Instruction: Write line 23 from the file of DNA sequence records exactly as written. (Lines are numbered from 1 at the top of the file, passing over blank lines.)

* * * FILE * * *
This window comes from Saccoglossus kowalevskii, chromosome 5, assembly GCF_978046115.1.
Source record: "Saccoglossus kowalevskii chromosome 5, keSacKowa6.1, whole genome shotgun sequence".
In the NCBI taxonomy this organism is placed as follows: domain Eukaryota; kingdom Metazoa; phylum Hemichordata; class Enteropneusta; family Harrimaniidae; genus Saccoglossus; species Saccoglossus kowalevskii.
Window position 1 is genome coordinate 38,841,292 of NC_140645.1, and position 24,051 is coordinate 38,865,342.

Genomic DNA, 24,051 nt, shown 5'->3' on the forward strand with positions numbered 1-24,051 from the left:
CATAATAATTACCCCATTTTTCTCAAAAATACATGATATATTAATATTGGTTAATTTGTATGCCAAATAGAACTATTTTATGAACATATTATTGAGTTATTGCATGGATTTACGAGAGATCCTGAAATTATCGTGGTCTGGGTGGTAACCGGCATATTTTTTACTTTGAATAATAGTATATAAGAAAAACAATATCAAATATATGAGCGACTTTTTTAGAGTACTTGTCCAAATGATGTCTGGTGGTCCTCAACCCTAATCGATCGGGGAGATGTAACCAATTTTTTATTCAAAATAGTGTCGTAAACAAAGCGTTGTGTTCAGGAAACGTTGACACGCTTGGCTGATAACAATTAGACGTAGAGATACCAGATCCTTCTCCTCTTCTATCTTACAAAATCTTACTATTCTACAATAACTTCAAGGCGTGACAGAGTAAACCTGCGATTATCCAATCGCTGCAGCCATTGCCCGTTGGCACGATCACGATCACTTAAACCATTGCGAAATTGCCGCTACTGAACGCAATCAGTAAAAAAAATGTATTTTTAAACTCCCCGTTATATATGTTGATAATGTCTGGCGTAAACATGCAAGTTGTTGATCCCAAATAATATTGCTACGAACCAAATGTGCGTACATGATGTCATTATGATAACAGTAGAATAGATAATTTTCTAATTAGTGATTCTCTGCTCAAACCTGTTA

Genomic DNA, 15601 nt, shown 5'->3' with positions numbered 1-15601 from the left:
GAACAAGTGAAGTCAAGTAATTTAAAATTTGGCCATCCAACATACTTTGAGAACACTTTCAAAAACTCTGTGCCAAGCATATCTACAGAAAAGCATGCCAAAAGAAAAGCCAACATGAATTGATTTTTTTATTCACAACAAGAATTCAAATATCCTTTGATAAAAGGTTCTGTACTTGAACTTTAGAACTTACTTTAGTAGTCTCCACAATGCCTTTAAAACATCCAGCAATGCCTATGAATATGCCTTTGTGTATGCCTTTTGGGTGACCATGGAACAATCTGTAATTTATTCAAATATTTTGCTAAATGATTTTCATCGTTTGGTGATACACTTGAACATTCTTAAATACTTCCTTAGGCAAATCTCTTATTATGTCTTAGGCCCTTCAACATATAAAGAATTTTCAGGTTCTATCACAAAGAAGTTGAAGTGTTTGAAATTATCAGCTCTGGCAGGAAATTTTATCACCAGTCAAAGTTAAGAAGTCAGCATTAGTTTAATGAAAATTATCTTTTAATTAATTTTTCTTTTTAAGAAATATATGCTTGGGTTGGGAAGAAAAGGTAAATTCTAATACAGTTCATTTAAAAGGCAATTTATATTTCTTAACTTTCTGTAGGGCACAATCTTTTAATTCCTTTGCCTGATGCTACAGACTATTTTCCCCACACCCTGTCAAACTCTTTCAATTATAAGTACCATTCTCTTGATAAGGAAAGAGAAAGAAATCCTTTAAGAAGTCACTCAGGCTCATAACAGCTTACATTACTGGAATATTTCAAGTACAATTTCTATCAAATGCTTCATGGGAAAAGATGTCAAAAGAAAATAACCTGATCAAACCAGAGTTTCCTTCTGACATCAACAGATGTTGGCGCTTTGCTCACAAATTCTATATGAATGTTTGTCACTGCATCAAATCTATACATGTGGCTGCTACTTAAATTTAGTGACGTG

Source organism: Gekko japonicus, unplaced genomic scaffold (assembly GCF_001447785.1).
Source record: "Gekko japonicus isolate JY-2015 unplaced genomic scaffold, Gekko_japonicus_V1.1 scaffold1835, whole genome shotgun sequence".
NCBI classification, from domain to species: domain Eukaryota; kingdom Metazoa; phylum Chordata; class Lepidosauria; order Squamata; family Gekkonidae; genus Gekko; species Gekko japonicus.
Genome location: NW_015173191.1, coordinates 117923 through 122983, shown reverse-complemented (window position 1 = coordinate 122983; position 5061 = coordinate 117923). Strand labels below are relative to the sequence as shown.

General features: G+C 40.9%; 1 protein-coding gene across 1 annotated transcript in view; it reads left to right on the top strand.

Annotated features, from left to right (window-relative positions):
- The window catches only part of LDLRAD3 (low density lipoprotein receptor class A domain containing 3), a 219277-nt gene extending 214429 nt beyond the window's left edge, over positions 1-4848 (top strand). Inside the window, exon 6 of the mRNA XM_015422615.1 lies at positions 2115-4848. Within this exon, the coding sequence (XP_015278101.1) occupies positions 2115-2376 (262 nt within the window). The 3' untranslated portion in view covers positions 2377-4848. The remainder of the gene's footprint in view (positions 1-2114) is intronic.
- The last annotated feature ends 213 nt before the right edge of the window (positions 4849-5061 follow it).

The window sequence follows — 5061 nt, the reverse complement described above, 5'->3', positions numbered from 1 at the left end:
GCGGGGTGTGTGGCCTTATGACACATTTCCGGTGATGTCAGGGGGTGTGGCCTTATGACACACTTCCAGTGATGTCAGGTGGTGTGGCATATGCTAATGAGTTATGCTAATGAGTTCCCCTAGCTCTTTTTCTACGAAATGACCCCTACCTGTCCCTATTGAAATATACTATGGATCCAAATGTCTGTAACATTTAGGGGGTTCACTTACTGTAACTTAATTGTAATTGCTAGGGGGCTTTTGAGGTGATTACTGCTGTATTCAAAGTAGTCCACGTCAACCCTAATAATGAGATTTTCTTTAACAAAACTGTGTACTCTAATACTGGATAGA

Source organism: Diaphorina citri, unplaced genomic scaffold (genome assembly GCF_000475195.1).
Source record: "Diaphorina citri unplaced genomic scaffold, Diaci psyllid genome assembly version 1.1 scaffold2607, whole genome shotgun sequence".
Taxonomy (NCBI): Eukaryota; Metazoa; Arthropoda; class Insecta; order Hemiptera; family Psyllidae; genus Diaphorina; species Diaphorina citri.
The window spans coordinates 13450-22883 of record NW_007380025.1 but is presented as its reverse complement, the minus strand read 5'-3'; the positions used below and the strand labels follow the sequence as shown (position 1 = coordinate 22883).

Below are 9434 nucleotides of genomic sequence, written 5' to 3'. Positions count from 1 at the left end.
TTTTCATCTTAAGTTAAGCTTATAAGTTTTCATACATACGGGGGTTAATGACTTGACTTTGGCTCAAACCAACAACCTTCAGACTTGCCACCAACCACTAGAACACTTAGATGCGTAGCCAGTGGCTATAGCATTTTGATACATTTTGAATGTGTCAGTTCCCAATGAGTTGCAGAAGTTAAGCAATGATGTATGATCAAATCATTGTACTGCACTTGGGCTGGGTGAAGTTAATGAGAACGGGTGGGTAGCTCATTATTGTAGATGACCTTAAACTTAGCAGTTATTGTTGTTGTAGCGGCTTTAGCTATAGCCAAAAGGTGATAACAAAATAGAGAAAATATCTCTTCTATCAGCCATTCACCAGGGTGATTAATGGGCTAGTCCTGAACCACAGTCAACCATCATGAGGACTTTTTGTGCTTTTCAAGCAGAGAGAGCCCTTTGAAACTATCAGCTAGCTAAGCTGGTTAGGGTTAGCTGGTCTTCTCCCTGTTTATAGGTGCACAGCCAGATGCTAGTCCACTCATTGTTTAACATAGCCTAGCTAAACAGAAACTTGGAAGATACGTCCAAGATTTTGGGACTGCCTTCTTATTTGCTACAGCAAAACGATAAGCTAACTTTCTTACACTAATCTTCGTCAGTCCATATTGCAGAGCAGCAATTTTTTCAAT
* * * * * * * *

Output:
Below are 9434 nucleotides of genomic sequence, written 5' to 3'. Positions count from 1 at the left end.